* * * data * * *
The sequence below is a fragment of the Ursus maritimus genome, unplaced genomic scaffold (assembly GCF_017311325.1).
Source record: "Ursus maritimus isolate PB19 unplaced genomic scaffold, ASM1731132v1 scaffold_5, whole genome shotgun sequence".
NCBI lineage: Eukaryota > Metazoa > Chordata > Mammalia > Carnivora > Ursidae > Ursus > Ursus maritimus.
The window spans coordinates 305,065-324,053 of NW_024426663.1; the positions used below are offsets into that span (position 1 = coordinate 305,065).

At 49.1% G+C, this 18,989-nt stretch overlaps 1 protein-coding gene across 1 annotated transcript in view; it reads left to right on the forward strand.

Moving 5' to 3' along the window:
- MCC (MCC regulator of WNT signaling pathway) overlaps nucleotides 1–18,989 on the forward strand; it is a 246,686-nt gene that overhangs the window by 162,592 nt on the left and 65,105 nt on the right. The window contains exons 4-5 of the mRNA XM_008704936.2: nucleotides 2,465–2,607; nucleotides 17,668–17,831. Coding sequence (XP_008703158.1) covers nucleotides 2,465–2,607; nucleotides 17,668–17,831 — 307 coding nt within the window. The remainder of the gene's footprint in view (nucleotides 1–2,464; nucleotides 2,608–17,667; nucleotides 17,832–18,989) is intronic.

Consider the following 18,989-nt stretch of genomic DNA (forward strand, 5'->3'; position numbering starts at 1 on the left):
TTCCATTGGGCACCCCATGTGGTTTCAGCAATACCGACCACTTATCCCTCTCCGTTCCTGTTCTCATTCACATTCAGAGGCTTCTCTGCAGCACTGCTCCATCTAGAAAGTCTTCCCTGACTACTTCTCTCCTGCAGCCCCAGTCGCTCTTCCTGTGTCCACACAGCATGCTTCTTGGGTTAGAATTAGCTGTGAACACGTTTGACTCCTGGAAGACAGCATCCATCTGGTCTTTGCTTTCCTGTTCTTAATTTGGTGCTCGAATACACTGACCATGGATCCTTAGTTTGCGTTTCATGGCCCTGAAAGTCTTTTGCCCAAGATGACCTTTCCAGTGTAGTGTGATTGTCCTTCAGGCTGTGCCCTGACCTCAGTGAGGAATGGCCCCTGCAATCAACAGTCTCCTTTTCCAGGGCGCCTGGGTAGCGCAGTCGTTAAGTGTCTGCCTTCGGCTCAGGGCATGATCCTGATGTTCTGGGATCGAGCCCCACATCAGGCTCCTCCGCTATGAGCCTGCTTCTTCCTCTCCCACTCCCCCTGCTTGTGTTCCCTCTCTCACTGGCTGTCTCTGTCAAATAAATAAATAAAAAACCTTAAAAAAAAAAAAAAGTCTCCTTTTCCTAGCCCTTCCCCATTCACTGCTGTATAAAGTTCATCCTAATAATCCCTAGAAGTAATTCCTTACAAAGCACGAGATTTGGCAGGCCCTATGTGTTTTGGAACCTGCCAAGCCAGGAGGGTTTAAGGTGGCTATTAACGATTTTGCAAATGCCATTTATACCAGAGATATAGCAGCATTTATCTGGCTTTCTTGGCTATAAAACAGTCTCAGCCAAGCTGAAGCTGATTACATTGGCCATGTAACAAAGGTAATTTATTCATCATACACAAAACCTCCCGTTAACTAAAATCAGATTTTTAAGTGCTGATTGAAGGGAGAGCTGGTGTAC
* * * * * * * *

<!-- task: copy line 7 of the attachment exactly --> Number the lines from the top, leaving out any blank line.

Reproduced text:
- MCC (MCC regulator of WNT signaling pathway) overlaps nucleotides 1–18,989 on the forward strand; it is a 246,686-nt gene that overhangs the window by 162,592 nt on the left and 65,105 nt on the right. The window contains exons 4-5 of the mRNA XM_008704936.2: nucleotides 2,465–2,607; nucleotides 17,668–17,831. Coding sequence (XP_008703158.1) covers nucleotides 2,465–2,607; nucleotides 17,668–17,831 — 307 coding nt within the window. The remainder of the gene's footprint in view (nucleotides 1–2,464; nucleotides 2,608–17,667; nucleotides 17,832–18,989) is intronic.